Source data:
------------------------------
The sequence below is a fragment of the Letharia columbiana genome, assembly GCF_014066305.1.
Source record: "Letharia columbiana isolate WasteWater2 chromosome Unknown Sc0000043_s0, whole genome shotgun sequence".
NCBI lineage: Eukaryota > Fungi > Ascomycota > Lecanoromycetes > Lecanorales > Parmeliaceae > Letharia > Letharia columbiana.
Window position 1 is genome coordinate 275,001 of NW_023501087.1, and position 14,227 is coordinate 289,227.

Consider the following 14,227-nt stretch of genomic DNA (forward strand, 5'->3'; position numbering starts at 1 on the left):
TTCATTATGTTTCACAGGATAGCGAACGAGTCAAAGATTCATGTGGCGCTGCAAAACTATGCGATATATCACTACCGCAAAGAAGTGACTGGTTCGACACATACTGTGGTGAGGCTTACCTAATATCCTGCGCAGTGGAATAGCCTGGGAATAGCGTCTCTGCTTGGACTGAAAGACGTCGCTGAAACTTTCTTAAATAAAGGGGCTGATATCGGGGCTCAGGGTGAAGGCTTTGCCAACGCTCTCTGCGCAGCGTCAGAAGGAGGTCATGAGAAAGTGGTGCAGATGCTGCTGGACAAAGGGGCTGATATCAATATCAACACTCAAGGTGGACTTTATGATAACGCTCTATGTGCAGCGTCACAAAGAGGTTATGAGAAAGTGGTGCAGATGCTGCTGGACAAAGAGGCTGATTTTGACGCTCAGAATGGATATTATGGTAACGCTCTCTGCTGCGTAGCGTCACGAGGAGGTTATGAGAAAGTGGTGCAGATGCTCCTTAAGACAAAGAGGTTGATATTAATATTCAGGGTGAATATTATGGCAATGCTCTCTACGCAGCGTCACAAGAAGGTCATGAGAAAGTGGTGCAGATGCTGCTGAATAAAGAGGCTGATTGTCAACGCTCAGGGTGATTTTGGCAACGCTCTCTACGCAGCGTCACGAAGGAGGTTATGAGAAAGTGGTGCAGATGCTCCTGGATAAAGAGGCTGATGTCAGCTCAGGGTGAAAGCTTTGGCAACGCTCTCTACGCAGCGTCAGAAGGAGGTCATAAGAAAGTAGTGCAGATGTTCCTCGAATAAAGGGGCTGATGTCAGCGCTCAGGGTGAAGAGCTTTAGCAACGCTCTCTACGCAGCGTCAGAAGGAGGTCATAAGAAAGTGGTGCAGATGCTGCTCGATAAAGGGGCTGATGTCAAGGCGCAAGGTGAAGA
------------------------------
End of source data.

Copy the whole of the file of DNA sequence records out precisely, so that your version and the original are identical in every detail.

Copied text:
The sequence below is a fragment of the Letharia columbiana genome, assembly GCF_014066305.1.
Source record: "Letharia columbiana isolate WasteWater2 chromosome Unknown Sc0000043_s0, whole genome shotgun sequence".
NCBI lineage: Eukaryota > Fungi > Ascomycota > Lecanoromycetes > Lecanorales > Parmeliaceae > Letharia > Letharia columbiana.
Window position 1 is genome coordinate 275,001 of NW_023501087.1, and position 14,227 is coordinate 289,227.

Consider the following 14,227-nt stretch of genomic DNA (forward strand, 5'->3'; position numbering starts at 1 on the left):
TTCATTATGTTTCACAGGATAGCGAACGAGTCAAAGATTCATGTGGCGCTGCAAAACTATGCGATATATCACTACCGCAAAGAAGTGACTGGTTCGACACATACTGTGGTGAGGCTTACCTAATATCCTGCGCAGTGGAATAGCCTGGGAATAGCGTCTCTGCTTGGACTGAAAGACGTCGCTGAAACTTTCTTAAATAAAGGGGCTGATATCGGGGCTCAGGGTGAAGGCTTTGCCAACGCTCTCTGCGCAGCGTCAGAAGGAGGTCATGAGAAAGTGGTGCAGATGCTGCTGGACAAAGGGGCTGATATCAATATCAACACTCAAGGTGGACTTTATGATAACGCTCTATGTGCAGCGTCACAAAGAGGTTATGAGAAAGTGGTGCAGATGCTGCTGGACAAAGAGGCTGATTTTGACGCTCAGAATGGATATTATGGTAACGCTCTCTGCTGCGTAGCGTCACGAGGAGGTTATGAGAAAGTGGTGCAGATGCTCCTTAAGACAAAGAGGTTGATATTAATATTCAGGGTGAATATTATGGCAATGCTCTCTACGCAGCGTCACAAGAAGGTCATGAGAAAGTGGTGCAGATGCTGCTGAATAAAGAGGCTGATTGTCAACGCTCAGGGTGATTTTGGCAACGCTCTCTACGCAGCGTCACGAAGGAGGTTATGAGAAAGTGGTGCAGATGCTCCTGGATAAAGAGGCTGATGTCAGCTCAGGGTGAAAGCTTTGGCAACGCTCTCTACGCAGCGTCAGAAGGAGGTCATAAGAAAGTAGTGCAGATGTTCCTCGAATAAAGGGGCTGATGTCAGCGCTCAGGGTGAAGAGCTTTAGCAACGCTCTCTACGCAGCGTCAGAAGGAGGTCATAAGAAAGTGGTGCAGATGCTGCTCGATAAAGGGGCTGATGTCAAGGCGCAAGGTGAAGA